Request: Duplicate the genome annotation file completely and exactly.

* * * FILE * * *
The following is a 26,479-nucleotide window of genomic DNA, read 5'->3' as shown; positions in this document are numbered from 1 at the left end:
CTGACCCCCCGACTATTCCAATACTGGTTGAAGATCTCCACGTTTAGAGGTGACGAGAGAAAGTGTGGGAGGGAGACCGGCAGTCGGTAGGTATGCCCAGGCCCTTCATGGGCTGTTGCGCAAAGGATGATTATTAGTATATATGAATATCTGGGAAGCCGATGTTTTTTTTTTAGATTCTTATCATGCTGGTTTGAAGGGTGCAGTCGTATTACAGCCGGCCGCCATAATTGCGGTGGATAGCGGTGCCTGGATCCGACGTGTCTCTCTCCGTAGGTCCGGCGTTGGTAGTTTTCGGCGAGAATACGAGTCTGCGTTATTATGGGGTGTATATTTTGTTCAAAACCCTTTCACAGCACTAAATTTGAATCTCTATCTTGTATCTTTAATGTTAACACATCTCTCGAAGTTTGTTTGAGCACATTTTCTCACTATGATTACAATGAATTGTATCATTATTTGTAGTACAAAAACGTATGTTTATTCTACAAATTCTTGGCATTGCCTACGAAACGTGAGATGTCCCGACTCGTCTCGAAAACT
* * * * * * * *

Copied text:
The following is a 26,479-nucleotide window of genomic DNA, read 5'->3' as shown; positions in this document are numbered from 1 at the left end:
CTGACCCCCCGACTATTCCAATACTGGTTGAAGATCTCCACGTTTAGAGGTGACGAGAGAAAGTGTGGGAGGGAGACCGGCAGTCGGTAGGTATGCCCAGGCCCTTCATGGGCTGTTGCGCAAAGGATGATTATTAGTATATATGAATATCTGGGAAGCCGATGTTTTTTTTTTAGATTCTTATCATGCTGGTTTGAAGGGTGCAGTCGTATTACAGCCGGCCGCCATAATTGCGGTGGATAGCGGTGCCTGGATCCGACGTGTCTCTCTCCGTAGGTCCGGCGTTGGTAGTTTTCGGCGAGAATACGAGTCTGCGTTATTATGGGGTGTATATTTTGTTCAAAACCCTTTCACAGCACTAAATTTGAATCTCTATCTTGTATCTTTAATGTTAACACATCTCTCGAAGTTTGTTTGAGCACATTTTCTCACTATGATTACAATGAATTGTATCATTATTTGTAGTACAAAAACGTATGTTTATTCTACAAATTCTTGGCATTGCCTACGAAACGTGAGATGTCCCGACTCGTCTCGAAAACT